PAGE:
A few days ago, Edward Snitkoff posted this article about how the state of New York is getting a new license plate design. At the end, Edward asked the readers of this fine site to vote on the five proposed designs and to show our favorite license plates of all time. As I read through the comments, taking in the lively conversation about various license plate designs both good and bad, I thought, well why not do a QOTD about license plates? Maybe ask what license plates look like in CC readers’ home states? Or provinces? Or… whatever, you know what I mean! And here we are!
Here’s my answer to today’s QOTD. This, friends, is the license plate that adorns many (but not all) cars registered in the most glorious state of Ohio. The man on the left is then-governor John Kasich, and on the right is Aaron Roberts, a student at the Columbus College of Art & Design. A senior majoring in Advertising & Graphic Design, Roberts was the designer who designed the design of what is now the current Ohio license plate. At first glance, it looks like a nice (if plain) plate. However, there’s something else about this license plate. Drive closer. What? You still can’t see it? Then drive closer still. What? You’re confused? Just keep moving closer.
For God’s sake! Not THAT close!! You’ll get us into a wreck!!
Maybe your state has a slogan on its license plate, like Illinois’ “Land of Lincoln” –
or Hawaii’s “Aloha State” –
Well folks, Ohio is better than your state. Do you know why? Because we don’t have merely one puny slogan. We have 46!
I kid you not, friends. The official license plate of Ohio contains 46 bits of information that relate to the state in some way. Check them out! The plate is supposed to be “…like a mobile visitors guide.” There are facts you never knew you wanted to know, like did you know the white trillium is the state wildflower? Not to be confused with the state flower, the red carnation. Or that the walleye is the state fish? There are destinations like Hocking Hills and Lake Erie. There are also phrases like “Ohio Has It All” and “Polymer Capital of the World”. Or how about this one – “State of Perfect Balance.” Seriously? State of Perfect Balance? What does that even mean?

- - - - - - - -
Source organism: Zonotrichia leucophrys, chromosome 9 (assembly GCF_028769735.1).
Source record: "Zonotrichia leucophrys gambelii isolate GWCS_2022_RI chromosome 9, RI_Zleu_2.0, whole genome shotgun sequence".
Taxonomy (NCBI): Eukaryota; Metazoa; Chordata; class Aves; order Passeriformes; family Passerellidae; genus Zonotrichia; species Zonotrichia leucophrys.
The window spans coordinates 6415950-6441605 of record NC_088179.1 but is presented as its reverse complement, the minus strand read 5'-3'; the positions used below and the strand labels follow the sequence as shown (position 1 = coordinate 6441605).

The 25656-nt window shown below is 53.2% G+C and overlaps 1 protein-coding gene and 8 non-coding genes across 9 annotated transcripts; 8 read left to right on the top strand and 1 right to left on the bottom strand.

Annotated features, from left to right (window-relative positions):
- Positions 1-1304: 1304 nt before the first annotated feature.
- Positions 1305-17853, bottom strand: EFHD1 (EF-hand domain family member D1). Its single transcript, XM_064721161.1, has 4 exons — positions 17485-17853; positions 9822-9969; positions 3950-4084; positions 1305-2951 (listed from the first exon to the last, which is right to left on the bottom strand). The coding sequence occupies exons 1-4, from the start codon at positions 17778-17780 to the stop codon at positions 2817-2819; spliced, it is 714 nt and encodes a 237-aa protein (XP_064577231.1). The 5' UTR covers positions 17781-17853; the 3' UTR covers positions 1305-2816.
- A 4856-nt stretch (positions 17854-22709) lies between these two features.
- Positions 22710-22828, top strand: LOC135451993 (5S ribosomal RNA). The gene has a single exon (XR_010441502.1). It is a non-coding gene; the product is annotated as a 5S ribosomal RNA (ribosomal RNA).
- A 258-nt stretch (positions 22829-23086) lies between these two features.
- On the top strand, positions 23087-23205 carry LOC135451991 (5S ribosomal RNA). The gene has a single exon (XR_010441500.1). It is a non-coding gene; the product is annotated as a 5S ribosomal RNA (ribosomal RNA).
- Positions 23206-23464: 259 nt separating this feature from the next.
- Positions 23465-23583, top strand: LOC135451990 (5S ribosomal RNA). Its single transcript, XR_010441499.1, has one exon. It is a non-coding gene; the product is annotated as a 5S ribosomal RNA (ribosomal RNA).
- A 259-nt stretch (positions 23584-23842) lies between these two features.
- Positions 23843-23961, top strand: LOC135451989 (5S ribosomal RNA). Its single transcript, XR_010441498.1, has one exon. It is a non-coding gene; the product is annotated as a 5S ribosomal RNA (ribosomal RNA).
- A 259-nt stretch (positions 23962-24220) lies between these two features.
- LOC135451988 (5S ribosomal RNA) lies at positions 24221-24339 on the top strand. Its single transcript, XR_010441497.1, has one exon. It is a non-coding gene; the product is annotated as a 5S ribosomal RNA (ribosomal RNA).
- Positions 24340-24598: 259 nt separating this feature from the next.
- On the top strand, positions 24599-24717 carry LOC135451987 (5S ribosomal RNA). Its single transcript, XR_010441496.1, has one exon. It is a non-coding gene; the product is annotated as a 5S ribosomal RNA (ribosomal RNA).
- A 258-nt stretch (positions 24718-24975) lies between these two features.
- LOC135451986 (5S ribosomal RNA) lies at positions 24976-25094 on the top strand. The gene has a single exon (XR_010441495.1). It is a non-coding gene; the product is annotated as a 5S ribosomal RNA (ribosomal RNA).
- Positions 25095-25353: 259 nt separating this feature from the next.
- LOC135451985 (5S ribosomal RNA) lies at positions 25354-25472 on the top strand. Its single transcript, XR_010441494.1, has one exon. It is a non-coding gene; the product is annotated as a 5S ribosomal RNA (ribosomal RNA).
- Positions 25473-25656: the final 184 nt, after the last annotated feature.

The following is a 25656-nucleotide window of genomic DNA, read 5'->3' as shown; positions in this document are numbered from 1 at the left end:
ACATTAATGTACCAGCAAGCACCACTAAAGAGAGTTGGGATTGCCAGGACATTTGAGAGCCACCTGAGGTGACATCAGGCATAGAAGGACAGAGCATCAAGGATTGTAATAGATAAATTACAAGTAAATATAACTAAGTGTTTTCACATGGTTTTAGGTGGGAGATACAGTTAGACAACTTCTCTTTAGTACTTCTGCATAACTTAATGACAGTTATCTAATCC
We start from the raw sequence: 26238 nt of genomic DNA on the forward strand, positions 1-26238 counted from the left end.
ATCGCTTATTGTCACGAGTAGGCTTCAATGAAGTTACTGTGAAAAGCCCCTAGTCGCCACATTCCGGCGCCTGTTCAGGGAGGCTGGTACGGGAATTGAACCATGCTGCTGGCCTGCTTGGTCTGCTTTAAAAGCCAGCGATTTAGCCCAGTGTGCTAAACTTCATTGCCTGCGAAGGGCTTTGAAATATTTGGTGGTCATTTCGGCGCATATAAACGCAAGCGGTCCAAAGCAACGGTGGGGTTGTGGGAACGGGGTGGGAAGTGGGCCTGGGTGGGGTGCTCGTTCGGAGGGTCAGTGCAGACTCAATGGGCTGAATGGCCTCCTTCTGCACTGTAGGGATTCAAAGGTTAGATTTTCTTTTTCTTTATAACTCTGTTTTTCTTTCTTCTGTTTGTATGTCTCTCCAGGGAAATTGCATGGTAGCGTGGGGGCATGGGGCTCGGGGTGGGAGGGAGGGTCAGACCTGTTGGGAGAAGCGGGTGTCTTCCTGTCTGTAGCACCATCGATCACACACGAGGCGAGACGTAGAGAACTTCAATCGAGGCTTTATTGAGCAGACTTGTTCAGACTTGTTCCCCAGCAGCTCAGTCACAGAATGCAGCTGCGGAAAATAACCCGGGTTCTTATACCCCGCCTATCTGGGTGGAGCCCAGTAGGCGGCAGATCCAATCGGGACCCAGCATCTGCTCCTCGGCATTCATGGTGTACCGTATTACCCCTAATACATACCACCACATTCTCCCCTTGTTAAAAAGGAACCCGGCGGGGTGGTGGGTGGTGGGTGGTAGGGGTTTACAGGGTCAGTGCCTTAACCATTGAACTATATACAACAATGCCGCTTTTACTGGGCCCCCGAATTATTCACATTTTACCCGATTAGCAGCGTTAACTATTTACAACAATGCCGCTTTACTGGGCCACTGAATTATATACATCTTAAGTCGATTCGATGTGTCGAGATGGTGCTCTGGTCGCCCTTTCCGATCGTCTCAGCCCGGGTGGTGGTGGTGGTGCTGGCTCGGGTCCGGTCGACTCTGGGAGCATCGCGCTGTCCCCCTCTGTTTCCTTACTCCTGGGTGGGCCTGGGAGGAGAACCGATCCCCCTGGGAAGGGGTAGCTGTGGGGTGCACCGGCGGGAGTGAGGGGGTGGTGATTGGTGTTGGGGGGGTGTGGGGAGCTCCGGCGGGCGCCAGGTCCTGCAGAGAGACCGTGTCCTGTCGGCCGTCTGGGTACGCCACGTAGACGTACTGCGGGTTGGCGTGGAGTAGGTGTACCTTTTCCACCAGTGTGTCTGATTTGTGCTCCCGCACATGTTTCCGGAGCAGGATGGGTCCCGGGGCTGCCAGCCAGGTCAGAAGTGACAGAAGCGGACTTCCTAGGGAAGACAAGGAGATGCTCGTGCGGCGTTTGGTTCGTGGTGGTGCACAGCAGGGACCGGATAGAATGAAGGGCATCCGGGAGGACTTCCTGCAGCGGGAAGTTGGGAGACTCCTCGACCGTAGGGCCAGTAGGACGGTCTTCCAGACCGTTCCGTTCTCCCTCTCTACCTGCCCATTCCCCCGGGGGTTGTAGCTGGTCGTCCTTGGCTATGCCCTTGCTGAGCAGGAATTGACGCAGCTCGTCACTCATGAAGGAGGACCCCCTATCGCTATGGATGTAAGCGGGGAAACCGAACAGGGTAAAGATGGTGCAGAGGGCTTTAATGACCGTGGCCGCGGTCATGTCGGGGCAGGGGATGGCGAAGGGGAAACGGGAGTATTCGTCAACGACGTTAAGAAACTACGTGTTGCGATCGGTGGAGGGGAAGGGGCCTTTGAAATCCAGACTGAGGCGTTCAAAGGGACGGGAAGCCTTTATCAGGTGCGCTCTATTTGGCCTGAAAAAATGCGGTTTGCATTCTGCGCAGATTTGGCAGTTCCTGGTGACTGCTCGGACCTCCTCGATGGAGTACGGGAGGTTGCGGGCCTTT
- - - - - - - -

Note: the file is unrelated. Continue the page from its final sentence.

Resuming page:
Anyway, the problem with having so many phrases on a license plate is that in order to fit them all, they have to be small. If they are small, then it becomes rather tricky to actually be able to read them at any sort of reasonable distance. This therefore makes them pointless as what’s the point of slogans that cannot be read? You might as well make the whole plate blank (and if you changed it so it actually was blank most people wouldn’t even notice)!
This is a previous license plate of Ohio that can still be seen on many cars. I like it, some may say it’s “busy” or whatever but I think it looks nice.
Here are all of Ohio’s license plates going back to 1970.
And because why not, this is one of the first Ohio license plates, issued in 1908. I love how even back then they decided to be fancy with the OH state identifier.
Okay, now over to you. What do the license plates look like where you live? I look forward to reading your comments and seeing your pictures.